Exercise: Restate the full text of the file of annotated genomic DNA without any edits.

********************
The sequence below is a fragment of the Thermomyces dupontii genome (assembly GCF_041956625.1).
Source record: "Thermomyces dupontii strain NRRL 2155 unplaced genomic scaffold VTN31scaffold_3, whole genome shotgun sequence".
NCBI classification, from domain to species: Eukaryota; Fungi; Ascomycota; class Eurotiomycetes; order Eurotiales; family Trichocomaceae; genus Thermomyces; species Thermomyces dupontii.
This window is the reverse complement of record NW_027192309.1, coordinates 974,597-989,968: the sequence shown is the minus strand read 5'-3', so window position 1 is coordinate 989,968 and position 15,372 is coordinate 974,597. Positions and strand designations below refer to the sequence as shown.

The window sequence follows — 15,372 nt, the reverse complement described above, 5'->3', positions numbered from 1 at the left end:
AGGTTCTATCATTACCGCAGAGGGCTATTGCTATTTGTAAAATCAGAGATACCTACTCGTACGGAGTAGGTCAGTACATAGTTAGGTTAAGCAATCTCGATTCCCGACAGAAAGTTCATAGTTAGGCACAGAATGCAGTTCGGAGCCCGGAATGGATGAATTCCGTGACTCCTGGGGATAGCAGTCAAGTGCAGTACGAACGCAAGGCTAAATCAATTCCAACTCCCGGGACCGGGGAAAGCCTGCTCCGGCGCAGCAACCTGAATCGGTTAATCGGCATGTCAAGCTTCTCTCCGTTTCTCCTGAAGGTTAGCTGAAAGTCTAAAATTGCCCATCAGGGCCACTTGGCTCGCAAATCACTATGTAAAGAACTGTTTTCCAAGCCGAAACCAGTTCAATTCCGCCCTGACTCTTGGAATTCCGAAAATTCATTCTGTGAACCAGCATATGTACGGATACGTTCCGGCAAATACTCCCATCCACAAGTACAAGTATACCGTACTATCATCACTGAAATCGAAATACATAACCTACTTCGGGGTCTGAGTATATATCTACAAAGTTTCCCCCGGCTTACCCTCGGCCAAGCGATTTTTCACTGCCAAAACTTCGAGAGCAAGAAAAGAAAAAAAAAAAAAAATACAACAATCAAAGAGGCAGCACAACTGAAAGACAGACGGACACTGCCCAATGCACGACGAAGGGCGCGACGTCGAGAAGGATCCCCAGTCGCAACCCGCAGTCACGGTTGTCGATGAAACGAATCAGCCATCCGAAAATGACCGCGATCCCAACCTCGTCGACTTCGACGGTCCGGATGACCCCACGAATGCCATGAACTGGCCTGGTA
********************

The sequence below is a fragment of the Thermomyces dupontii genome (assembly GCF_041956625.1).
Source record: "Thermomyces dupontii strain NRRL 2155 unplaced genomic scaffold VTN31scaffold_3, whole genome shotgun sequence".
NCBI classification, from domain to species: Eukaryota; Fungi; Ascomycota; class Eurotiomycetes; order Eurotiales; family Trichocomaceae; genus Thermomyces; species Thermomyces dupontii.
This window is the reverse complement of record NW_027192309.1, coordinates 974,597-989,968: the sequence shown is the minus strand read 5'-3', so window position 1 is coordinate 989,968 and position 15,372 is coordinate 974,597. Positions and strand designations below refer to the sequence as shown.

The window sequence follows — 15,372 nt, the reverse complement described above, 5'->3', positions numbered from 1 at the left end:
AGGTTCTATCATTACCGCAGAGGGCTATTGCTATTTGTAAAATCAGAGATACCTACTCGTACGGAGTAGGTCAGTACATAGTTAGGTTAAGCAATCTCGATTCCCGACAGAAAGTTCATAGTTAGGCACAGAATGCAGTTCGGAGCCCGGAATGGATGAATTCCGTGACTCCTGGGGATAGCAGTCAAGTGCAGTACGAACGCAAGGCTAAATCAATTCCAACTCCCGGGACCGGGGAAAGCCTGCTCCGGCGCAGCAACCTGAATCGGTTAATCGGCATGTCAAGCTTCTCTCCGTTTCTCCTGAAGGTTAGCTGAAAGTCTAAAATTGCCCATCAGGGCCACTTGGCTCGCAAATCACTATGTAAAGAACTGTTTTCCAAGCCGAAACCAGTTCAATTCCGCCCTGACTCTTGGAATTCCGAAAATTCATTCTGTGAACCAGCATATGTACGGATACGTTCCGGCAAATACTCCCATCCACAAGTACAAGTATACCGTACTATCATCACTGAAATCGAAATACATAACCTACTTCGGGGTCTGAGTATATATCTACAAAGTTTCCCCCGGCTTACCCTCGGCCAAGCGATTTTTCACTGCCAAAACTTCGAGAGCAAGAAAAGAAAAAAAAAAAAAAATACAACAATCAAAGAGGCAGCACAACTGAAAGACAGACGGACACTGCCCAATGCACGACGAAGGGCGCGACGTCGAGAAGGATCCCCAGTCGCAACCCGCAGTCACGGTTGTCGATGAAACGAATCAGCCATCCGAAAATGACCGCGATCCCAACCTCGTCGACTTCGACGGTCCGGATGACCCCACGAATGCCATGAACTGGCCTGGTA